9e October 14, 2013, 9:15PM |

Krista, I appologize for being so long getting back to you. Some glitch in my site--it failed to tell me I had any "pending" comments. It might have been months before I noticed this if I hadn't been looking over this post for another reason and happened to see your comment. So sorry. I guess when it comes down to it the whole writing process is a tightrope walk. Not too much dialect...but enough so the regional flavor is there. Not too much foreign accent...but enough so we know the character is from Jamaica. much to say, how much to show, how much to leave out altogether because it's just "fat." Why would anybody but a lunatic want to be a writer? Color me a lunatic.   Reply
Barry Sullivan April 17, 2014, 12:37PM |

I agree, great article! Thanks for posting these things, and for Tweeting out the links (that's how I arrived here today). My question is, how do you show someone being cut-off mid sentence by someone else? Is it: "But, Bob, I know I left the..." "Shut up, Tom, I don't care where you think you left the keys!" OR, "But, Bob, I know I left the --" "Shut up, Tom, I don't care where you think you left the keys!" That's the big one I struggle with in my writing, how to show it.   Reply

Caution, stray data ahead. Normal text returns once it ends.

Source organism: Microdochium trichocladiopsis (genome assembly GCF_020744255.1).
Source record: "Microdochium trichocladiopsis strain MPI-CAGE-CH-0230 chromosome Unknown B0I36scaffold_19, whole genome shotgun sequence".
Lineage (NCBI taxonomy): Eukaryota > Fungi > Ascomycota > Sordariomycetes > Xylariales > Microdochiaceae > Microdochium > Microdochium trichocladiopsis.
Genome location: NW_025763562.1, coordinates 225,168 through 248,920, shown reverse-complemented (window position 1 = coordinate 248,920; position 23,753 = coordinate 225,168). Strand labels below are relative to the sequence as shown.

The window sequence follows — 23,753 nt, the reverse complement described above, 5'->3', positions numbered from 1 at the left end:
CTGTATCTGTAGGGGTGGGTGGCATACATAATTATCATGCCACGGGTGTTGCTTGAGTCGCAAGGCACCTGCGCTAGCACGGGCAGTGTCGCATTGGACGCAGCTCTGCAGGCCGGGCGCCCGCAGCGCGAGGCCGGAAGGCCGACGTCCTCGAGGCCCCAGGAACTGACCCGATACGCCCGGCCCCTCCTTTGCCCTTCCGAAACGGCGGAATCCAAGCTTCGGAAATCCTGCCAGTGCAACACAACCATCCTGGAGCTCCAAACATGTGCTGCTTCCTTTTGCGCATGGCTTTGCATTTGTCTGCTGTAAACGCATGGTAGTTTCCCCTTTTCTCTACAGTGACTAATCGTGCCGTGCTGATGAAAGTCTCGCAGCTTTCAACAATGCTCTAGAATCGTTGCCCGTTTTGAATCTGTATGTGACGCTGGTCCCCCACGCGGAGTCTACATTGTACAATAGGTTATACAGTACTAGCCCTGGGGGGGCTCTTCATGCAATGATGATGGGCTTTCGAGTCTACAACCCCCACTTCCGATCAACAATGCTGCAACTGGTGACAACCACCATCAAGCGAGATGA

Replies (1)

Stephanie Byard April 25, 2014, 1:44PM

Ninie, dear, you absolutely made my lunch hour. Here I am slaving away over some dull-as-dirt desk work, wishing beyond stars I was working on my book, when here you come! And there you are. *sighs* Just wonderful of you to blog so marvelously. I read it twice. You get a star for the day. Most inspiring. Well, back to work . . .   Reply

Replies (3)

Brighid O'Sullivan January 31, 2015, 2:37PM

Ninnie, I am so thrilled to have found your blog and just subscribed too. I love this post. I am looking forward to more.   Reply

Replies (1)

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"Oh, and about the 9 and the e beside my name. Say it fast, emphasis on the 9. That’s how you pronounce my first name -9e. (Think “rhymes with tiny and shiny, NOT with skinny and penny.”)

Suspense Author

I have soooo many stories I want to tell you, so many worlds I want you to see, so many people I want you to meet. People in trouble, most of them. Big trouble they didn't ask for but there it is. Ordinary folks like you and me who are forced by circumstances to fight for their lives. And then, smack in the middle of their everyday worlds they encounter the unexplainable. It's always the game-changer.

Welcome to my world. If you'd like to know more about me, I'm easy. Click on Meet Ninie and you'll see. My life isn't really an open book; it's more of a pamphlet, and you are cordially invited to read it. I'd love to interact with you on Twitter, Facebook Fan page, and Goodreads. Or come visit with me at 9e's Kitchen Table, a Facebook group where readers and I hang out. I think you'd like it.